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Old 04-30-2012, 01:38 AM   #1
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I am looking at extending my fuel capacity pulling my 5er . Transfer flow inc. makes several types ,including larger tank replacing factory tank. toolbox fuel tanks.and large tanks that sit in truck box. Anybody have any experiance as to which one is a better choice. For my truck they make a 60 gallon replacement tank. I am leaning towards that one. except for the fact that it sticks below frame rails but my dodge sits up so high anyway i don't think it would be a problem. Thanks for reading
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Old 04-30-2012, 01:39 AM   #2
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I am thinking of doing the same, so I am very interested in the response you get.

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Old 04-30-2012, 02:37 AM   #3
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I've thought about this over the years and could never figure out a reason for it. You'll be carrying a lot more weight around which hurts gas mileage and I for one cannot drive more than about thirty gallons worth of time. On my rig thirty gallons equals about seven hours!
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Old 04-30-2012, 02:55 AM   #4
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I had considered the larger replacement tank, didn't do it. I had a behind the cab transfer tank I built. Held about 35 gals, sold it. After all that I was still thinking I needed more fuel to carry with me. Haven't done it and don't have any intentions of pursuing it any further. Fuel has become easier to get in the last few years so I don't see the reason anymore.
There is a thread on the forum I started back a couple years that discussed this issue.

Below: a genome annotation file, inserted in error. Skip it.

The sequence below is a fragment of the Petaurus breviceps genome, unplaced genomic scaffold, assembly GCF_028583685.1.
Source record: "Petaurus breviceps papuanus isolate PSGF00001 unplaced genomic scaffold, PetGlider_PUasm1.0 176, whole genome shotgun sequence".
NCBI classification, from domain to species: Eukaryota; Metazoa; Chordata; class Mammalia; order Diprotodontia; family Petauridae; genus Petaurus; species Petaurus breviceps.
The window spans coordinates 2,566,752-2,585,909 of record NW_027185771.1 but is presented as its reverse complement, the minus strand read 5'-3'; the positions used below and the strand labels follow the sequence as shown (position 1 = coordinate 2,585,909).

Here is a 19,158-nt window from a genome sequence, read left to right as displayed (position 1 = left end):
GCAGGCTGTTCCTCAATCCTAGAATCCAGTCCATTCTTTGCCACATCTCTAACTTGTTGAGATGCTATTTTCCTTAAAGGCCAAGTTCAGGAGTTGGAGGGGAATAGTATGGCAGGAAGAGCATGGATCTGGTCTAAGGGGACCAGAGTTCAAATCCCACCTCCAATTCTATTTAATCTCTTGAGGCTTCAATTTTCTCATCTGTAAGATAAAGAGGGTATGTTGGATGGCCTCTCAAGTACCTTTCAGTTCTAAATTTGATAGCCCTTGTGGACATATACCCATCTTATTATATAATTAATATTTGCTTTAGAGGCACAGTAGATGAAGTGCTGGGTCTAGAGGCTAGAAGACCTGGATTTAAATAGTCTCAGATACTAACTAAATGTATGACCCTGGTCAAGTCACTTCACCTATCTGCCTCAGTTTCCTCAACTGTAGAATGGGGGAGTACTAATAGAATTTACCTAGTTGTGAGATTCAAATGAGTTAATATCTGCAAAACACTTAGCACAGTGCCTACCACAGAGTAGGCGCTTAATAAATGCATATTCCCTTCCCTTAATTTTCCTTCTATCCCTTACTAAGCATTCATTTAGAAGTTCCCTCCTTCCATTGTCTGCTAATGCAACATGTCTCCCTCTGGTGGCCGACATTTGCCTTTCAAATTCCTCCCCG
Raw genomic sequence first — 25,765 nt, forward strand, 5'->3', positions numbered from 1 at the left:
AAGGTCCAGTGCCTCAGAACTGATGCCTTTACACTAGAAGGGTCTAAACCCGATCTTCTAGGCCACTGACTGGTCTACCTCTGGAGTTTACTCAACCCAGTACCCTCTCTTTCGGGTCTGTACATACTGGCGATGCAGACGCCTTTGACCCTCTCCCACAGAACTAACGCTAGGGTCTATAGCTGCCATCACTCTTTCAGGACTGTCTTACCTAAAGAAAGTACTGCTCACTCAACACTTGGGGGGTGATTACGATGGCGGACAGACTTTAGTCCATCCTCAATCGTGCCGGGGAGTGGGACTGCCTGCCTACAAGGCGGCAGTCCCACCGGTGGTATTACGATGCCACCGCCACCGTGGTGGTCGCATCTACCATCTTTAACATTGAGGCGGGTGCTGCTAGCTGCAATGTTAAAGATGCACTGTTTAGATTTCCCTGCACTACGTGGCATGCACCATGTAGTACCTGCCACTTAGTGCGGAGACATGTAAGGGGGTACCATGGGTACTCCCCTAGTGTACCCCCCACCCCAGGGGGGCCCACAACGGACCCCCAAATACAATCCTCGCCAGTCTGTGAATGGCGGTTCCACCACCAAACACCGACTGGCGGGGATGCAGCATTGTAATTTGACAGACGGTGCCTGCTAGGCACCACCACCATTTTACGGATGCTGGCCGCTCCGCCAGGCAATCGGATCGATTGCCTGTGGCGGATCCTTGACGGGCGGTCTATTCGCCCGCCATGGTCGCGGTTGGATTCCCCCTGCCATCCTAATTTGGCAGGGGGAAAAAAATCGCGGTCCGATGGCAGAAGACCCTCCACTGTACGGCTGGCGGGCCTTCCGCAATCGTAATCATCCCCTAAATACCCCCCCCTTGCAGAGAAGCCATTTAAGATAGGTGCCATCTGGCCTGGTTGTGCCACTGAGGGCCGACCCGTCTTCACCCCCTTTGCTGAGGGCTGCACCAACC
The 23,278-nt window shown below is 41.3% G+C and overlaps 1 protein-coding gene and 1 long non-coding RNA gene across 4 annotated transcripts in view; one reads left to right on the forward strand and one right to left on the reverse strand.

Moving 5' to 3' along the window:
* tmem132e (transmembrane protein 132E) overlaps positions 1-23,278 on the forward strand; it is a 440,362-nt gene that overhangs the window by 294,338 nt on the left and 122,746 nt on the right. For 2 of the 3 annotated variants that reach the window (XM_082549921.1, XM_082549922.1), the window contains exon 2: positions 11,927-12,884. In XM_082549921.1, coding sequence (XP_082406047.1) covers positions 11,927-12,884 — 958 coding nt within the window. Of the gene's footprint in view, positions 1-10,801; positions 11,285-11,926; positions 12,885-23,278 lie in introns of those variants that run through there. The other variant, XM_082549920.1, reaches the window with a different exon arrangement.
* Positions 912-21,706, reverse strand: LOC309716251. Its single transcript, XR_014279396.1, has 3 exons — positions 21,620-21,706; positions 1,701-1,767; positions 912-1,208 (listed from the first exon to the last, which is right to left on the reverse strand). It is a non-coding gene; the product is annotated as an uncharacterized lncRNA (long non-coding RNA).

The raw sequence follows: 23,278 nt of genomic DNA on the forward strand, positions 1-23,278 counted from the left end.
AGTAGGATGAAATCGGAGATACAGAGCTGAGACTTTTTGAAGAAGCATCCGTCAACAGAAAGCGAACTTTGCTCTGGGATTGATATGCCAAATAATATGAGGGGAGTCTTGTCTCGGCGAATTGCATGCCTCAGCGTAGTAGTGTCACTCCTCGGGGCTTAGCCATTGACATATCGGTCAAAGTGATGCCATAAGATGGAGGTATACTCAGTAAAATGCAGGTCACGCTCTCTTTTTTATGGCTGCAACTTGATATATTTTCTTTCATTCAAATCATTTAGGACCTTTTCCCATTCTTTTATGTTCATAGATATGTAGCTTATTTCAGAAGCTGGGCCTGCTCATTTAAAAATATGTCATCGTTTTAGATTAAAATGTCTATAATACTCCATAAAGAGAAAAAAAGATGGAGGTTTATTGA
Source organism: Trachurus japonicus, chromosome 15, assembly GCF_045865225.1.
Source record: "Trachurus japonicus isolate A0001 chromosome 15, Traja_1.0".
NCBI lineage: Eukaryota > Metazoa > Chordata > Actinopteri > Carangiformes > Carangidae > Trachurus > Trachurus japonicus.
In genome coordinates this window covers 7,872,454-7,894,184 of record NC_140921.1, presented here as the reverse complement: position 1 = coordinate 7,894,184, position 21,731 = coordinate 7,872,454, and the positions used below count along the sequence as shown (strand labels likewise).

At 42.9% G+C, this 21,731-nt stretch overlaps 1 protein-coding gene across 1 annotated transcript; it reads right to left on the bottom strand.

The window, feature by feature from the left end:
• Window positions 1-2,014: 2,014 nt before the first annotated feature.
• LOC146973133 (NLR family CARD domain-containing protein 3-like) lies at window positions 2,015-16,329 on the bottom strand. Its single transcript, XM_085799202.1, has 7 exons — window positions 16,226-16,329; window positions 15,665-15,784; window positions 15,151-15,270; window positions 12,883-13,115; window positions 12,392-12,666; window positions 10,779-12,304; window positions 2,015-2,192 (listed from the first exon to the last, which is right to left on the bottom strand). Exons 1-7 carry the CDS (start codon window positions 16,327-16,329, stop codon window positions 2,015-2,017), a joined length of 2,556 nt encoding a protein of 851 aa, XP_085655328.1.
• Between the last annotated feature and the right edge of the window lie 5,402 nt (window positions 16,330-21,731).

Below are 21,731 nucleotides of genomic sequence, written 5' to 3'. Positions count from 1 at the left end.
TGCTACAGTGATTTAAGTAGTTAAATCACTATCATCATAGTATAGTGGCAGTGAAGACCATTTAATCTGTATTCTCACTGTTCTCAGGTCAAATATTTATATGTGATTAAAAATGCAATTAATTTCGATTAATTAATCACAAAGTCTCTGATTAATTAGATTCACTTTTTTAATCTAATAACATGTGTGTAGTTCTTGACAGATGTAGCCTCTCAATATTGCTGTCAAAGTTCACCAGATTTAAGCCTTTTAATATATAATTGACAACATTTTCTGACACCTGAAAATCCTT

I think if you do a search you will find it.




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Old 04-30-2012, 03:07 AM   #5
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I have had Transfer Flow tanks in my last two trucks. I love the fact that I don't have to worry with being caught in the mountains (gas more expensive) and can drive all day without stopping for gas. Mu stock tanks were only 26 gals so I could only go about 200 miles on a tank. No issues at all with either tank. Well made and fit nicely. They do stick down below the rails about 1" but no big deal with me. Only thing I have noticed is that they are long and flat so the last 8 gals or so is basically unusable. If my next truck has a small tank, I will do it again.



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Old 04-30-2012, 12:32 PM   #6
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In 2003 I bought a diesel truck and figured that I just had to have an extra tank. Installed one at a cost of $1200.00. Filled it once or twice and was sorry I ever bought it. Took up space and was extra weight to haul around. Not a good idea for me. ...Al
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Old 04-30-2012, 01:02 PM   #7
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My neighbor put one in his new F250 this weekend. It is a 60 gallon with tool box on top. He bought it from Northern Tool along with the gravity feed kit. I think he spent around $850.00
This is a nice tank and will be my next purchase. I should be good for 1100 miles range...